4. Whether the Defendants’ claim that the Third Party was a concurrent tortfeasor should remain struck out.

Holding Of The Singapore High Court

The Singapore High Court rejected all of the Defendants’ arguments and held as follows:

  1. Not Late: The striking out application was not made too late. First, there were significant changes in the Plaintiff’s cause of action (by way of the 2011 Amendments). The positions of both the Plaintiff and the Defendants had to be known before the Third Party knew what claims he had to meet and whether to apply for a striking out of those claims. Second, the striking out application, while it was filed less than two months before trial, was actually filed less than two months after the close of pleadings (in the third party proceedings, where the Defendants and the Third Party made consequential amendments following the Plaintiff’s 2011 Amendments).
  2. No Res Judicata / Issue Estoppel: This was not a case of res judicata as there was no previous similar striking out application. Neither was this a case of issue estoppel because the issue of whether the Defendants’ claim should be struck out was not decided when the Defendants’ Statement of Claim against the Third Party was amended (by consent).
  3. Conspiracy: The Defendants’ claim that the Third Party had conspired with the Plaintiff to commence a frivolous claim against them and to obtain an Anton Piller Order was not a recognized ground for bringing third party proceedings against the Third Party under O.16, r.1 of the Rules of Court. In this regard:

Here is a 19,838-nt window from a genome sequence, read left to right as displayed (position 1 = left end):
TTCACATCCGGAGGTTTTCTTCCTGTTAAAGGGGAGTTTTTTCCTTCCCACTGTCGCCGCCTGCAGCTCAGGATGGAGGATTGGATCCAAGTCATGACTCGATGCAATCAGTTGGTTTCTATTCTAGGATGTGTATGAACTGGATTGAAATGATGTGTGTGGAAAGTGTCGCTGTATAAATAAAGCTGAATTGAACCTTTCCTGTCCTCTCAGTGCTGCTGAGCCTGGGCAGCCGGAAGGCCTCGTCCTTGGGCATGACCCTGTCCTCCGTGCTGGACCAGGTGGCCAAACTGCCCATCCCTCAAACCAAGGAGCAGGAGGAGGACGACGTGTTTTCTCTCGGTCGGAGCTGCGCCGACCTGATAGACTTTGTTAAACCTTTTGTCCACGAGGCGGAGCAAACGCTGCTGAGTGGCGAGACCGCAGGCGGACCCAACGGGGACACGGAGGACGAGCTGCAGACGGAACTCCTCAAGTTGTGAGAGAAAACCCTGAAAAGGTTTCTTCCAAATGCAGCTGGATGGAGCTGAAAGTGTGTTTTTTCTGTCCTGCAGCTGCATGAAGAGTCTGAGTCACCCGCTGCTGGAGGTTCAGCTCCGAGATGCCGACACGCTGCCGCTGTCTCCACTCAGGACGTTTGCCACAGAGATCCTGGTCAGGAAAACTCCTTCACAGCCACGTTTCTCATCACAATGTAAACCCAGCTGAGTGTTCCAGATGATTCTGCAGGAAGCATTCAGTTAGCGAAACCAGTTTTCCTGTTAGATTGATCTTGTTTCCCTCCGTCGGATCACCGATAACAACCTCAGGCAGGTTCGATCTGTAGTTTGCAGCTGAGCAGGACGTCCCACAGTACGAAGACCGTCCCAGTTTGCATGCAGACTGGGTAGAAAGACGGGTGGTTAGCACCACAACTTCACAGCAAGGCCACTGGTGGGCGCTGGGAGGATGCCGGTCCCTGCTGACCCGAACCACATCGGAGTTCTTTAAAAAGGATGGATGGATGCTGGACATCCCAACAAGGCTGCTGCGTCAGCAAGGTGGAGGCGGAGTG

1. Any conspiracy does not give the Defendants a right to contribution or indemnity against the Third Party. This claim, insofar as based on O.16, r.1(1)(a) of the Rules, was legally unsustainable;
    2. The Defendants’ claim did not come under O.16, r.1(1)(c) of the Rules either. This rule required that the issues in the third party proceedings must already be issues in the main action between the Plaintiff and the Defendants. In the present case, the Defendants did not seek to counterclaim against the Plaintiff in an action for conspiracy.
    3. The Defendants’ claim was also an abuse of process as there was a pending District Court Suit where some of the issues (relating to alleged poaching of the Third Defendant’s business, suppliers and clients) overlapped.
    4. However, the Singapore High Court held that, in relation to the claim to bring a frivolous law suit, the proper course would be for the Defendants to commence an action against the Plaintiff and the Third Party for conspiracy by lawful means after the present proceedings have concluded (where it will be clearer whether the Plaintiff had launched a frivolous claim, depending on whether his claim in the present action had failed).
    5. Concurrent Tortfeasor: The Defendants’ novel claim that the Third Party was a concurrent tortfeasor was not pleaded, and there was also a lack of particulars which could support such a claim. Furthermore, the Defendants could not have pleaded that the Third Party participated in the misrepresentations by the Defendants to the Plaintiff because the Defendants’ defence was that there was no such misrepresentations as alleged by the Plaintiff.